Just before you were born, when someone had a research assignment to do for school, how did they get their information?  Instead of using the internet, they had to go to the library to find resources.  The bad part about the library was that there weren't as many resources there as there are on the internet.  The good part of going to the library was that everything someone would find had been placed there by a librarian who has already decided if the material is reliable or not.

With the internet, we get a huge amount of information, but since anyone can post it, it's now up to each individual user to decide if a resource is reliable or not.

Today, you're going to get some tips on how to figure out if you can trust a website.

Pick one of the websites you are using and do the following:
1. Go to the checklist for evaluating websites.
    What do you think?  Does this website seem reliable?

2. Go to Alexa.com to see what other sites linked to your website.  
    Have you heard of any of these sites?  How many are there?

3.  Don't forget that you can use search engines like Sweet Search, that have tried to narrow the results down to reliable websites before you even begin your search.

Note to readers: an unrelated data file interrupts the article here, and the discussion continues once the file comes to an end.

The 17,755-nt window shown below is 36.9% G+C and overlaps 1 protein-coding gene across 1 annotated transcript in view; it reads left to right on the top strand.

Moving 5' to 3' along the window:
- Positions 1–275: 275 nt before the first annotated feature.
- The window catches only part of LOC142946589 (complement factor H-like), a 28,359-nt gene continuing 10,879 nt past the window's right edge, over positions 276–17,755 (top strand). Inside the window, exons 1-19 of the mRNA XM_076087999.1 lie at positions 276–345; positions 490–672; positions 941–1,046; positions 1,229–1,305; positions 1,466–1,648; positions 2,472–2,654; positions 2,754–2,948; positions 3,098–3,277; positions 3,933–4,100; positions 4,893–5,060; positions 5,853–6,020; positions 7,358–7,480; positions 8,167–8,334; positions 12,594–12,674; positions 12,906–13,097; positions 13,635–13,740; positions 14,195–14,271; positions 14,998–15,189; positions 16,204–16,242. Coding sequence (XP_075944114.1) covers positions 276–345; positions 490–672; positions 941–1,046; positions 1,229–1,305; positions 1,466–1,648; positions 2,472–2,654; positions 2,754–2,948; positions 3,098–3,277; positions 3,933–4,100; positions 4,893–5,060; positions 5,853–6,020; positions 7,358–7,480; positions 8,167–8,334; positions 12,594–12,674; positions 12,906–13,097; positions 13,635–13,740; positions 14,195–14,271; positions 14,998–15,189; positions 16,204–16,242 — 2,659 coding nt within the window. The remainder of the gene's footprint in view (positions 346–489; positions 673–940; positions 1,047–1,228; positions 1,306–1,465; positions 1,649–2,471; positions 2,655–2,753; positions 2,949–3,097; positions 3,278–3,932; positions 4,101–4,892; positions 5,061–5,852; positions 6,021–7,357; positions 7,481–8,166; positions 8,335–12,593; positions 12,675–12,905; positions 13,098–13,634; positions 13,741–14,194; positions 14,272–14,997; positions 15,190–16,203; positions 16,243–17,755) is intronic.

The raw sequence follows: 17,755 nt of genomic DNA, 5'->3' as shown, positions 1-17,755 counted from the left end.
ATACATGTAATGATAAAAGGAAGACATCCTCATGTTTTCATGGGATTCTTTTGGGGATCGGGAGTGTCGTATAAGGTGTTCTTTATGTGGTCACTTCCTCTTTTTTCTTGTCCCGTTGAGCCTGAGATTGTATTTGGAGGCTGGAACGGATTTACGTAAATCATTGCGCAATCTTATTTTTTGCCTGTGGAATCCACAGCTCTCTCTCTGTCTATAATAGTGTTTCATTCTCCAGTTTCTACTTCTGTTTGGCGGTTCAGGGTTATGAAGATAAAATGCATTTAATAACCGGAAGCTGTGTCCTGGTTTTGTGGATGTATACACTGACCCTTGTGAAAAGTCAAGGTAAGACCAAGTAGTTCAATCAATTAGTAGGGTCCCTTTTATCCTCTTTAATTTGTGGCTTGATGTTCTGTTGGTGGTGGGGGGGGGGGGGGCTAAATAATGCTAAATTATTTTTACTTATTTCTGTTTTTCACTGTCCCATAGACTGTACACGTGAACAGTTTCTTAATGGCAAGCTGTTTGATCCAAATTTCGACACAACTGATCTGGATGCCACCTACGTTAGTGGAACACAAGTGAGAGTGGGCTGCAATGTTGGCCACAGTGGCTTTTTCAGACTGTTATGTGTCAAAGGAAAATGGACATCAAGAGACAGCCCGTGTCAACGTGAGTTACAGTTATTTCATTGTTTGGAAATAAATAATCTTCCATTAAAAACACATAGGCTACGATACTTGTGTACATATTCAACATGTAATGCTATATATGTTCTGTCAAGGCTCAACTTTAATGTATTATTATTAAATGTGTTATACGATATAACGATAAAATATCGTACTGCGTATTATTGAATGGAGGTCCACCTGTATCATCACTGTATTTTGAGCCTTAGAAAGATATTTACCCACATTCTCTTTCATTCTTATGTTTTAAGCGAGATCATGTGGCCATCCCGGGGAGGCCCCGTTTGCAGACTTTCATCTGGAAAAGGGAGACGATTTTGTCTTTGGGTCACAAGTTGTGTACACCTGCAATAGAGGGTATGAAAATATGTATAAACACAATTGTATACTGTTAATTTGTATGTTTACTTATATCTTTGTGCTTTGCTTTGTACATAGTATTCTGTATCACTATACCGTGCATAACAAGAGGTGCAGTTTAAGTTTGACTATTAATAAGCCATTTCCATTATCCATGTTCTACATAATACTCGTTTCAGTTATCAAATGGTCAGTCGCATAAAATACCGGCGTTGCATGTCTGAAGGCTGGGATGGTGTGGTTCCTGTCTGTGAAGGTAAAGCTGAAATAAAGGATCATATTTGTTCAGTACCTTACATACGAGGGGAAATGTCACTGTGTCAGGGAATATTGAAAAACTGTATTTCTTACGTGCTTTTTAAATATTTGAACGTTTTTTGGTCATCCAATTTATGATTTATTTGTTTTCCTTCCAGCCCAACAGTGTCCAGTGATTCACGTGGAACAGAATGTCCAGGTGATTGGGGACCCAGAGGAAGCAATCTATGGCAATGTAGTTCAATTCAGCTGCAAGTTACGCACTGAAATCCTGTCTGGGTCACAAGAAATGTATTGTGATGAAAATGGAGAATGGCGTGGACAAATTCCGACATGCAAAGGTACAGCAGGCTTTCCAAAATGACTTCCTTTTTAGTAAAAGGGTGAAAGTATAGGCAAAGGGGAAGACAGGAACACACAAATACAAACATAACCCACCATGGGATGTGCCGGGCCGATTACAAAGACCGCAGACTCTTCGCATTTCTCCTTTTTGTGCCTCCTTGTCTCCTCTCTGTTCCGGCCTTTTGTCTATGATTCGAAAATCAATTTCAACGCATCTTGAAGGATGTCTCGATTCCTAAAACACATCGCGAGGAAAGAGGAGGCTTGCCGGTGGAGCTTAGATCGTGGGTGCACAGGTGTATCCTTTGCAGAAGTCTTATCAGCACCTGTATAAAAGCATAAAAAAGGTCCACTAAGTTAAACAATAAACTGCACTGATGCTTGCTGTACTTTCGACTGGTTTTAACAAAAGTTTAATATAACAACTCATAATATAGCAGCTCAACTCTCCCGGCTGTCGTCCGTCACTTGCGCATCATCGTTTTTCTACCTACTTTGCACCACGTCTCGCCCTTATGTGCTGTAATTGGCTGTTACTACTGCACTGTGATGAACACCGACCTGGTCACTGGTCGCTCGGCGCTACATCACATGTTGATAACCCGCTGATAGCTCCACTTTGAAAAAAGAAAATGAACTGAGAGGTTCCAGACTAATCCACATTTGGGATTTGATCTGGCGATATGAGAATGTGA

It's important to reflect on our past, so that we can learn from it, make adjustments and do better in the future.  Sometimes, though, reflection can be hard when our past is fuzzy.  

For example, do you know what your last four spelling test scores are?  Are you improving, getting worse, or staying about the same?  Sometimes, it can be hard to see what the scores on our tests mean to the bigger picture.

So, in an effort to help you reflect and improve your performance in the future, I've created a simple worksheet for you to track your progress.

Here's how to use it:

1.  Access the worksheet and make a copy for yourself and rename it with first your name.
2.  Sign in to Sycamore and get your Spelling Test percentages.
3.  Record those percentages into your worksheet and watch a progress graph be built.
4.  Do the same thing with your Vocab Quiz scores on the second page of the worksheet.